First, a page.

The Caribbean Court of Justice (CCJ) has dismissed an application by Guyana lawmaker Charrandass Persaud to block Friday’s sitting of that country’s National Assembly.
Persaud, the former Alliance for Change (AFC) parliamentarian who voted in support of the no-confidence motion in the ruling coalition government in December, sought an order to prevent Guyana’s parliament from sitting until the CCJ gives its ruling on appeals relating to the no-confidence motion.
Persaud and the Opposition People’s Progressive Party (PPP) have challenged Guyana’s appellate court ruling which invalidated December’s no-confidence vote against the ruling coalition government.
Persaud’s attorney Sanjeev Datadin filed the urgent application in the CCJ on Thursday, however, the court ruled that the March 22 decision by Guyana’s appeal court, which invalidated the no-confidence motion, stands “until and unless” the court reverses the decision.
The CCJ’s ruling said the “the status of the Government and the National Assembly of Guyana is unaffected,” and “it would be imprudent in those circumstances” for it to restrain the assembly from meeting.
Datadin, during a pre-trial hearing, on Wednesday, told the court that Friday’s sitting of the National Assembly was intended to pass legislation relating finance, and specifically to companies in the oil and gas sector.
The CCJ has set May 9 and 10 for the hearing of the consolidated challenges which seeks to have the appellate court’s ruling thrown out.
In December, Persaud, who was a member from President David Granger’s APNU-AFC coalition, sided with the opposition.
The motion was appealed and Guyana’s Court of Appeal, in a majority ruling, held that there was a need for an absolute majority of 34 votes for the no-confidence motion to be passed, and not the 33 votes it received in December.
By a majority of two to one, the appellate court judges ruled that the no-confidence motion was not passed.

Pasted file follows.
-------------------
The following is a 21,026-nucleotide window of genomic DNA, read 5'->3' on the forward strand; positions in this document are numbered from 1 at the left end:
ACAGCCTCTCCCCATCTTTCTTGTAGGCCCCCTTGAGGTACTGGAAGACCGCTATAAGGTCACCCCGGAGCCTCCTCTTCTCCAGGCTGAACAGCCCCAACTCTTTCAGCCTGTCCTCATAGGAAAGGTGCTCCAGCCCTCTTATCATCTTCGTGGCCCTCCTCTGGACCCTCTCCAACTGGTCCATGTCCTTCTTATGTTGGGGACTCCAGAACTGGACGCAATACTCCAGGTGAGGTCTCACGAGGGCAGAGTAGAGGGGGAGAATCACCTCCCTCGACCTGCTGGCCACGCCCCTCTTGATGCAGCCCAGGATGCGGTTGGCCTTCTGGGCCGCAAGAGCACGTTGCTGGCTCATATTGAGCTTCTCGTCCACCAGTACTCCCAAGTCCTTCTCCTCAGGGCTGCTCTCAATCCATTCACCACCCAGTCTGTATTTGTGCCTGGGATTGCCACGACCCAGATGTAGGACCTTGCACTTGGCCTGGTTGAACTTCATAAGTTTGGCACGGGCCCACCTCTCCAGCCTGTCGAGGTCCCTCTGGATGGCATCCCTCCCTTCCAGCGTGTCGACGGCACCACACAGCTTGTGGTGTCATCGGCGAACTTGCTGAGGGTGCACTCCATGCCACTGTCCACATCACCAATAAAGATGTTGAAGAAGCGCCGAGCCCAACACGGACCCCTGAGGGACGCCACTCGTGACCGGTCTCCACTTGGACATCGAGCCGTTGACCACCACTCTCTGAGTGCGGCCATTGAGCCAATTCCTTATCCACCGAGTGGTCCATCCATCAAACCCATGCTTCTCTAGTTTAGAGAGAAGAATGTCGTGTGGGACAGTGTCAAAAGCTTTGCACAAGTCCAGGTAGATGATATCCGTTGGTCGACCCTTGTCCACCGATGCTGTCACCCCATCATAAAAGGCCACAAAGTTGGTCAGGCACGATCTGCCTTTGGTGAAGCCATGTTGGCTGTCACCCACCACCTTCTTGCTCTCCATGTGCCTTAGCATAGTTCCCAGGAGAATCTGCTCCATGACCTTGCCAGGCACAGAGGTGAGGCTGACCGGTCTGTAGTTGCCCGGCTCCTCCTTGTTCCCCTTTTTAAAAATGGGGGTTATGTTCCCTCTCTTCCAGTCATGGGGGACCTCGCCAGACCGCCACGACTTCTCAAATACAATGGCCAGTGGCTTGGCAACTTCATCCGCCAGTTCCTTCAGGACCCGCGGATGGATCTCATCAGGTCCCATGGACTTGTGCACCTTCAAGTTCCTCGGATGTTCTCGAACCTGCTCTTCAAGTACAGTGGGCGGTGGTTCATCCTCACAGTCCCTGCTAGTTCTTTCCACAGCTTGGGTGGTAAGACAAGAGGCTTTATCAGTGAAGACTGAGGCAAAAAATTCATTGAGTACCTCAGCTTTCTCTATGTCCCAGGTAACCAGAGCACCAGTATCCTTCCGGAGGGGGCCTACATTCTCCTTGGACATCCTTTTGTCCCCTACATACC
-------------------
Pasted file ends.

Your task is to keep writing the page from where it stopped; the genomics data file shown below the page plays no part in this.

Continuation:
In their application, Persaud and the PPP are seeking to restore the decision of the acting Chief Justice on January 31, which validated the no-confidence vote, a declaration that the vote was validly passed by a majority of all elected members of the National Assembly and that 33 votes constituted a majority of all elected members of the National Assembly.
They contend by section 106(6) of the Constitution of Guyana, the Cabinet, including the president, is required to resign if the Government is defeated on the vote of a majority of all elected members of the assembly on a vote of no- confidence.
They say the assembly is comprised of 65 elected members and on December 21, last year, when 33 members voted in favour of the motion and 32 against, the speaker declared the motion passed.
They also contend that the Government was required to hold an election in three months, on or before March 22.
Persaud, meanwhile, is also challenging the contention that he was ineligible to vote because he held dual citizenship, while there is a separate challenge against the decision by Granger to appoint Justice James Patterson as chairman to the Guyana Elections Commission (GEOCOM) on the basis that he was not qualified for appointment.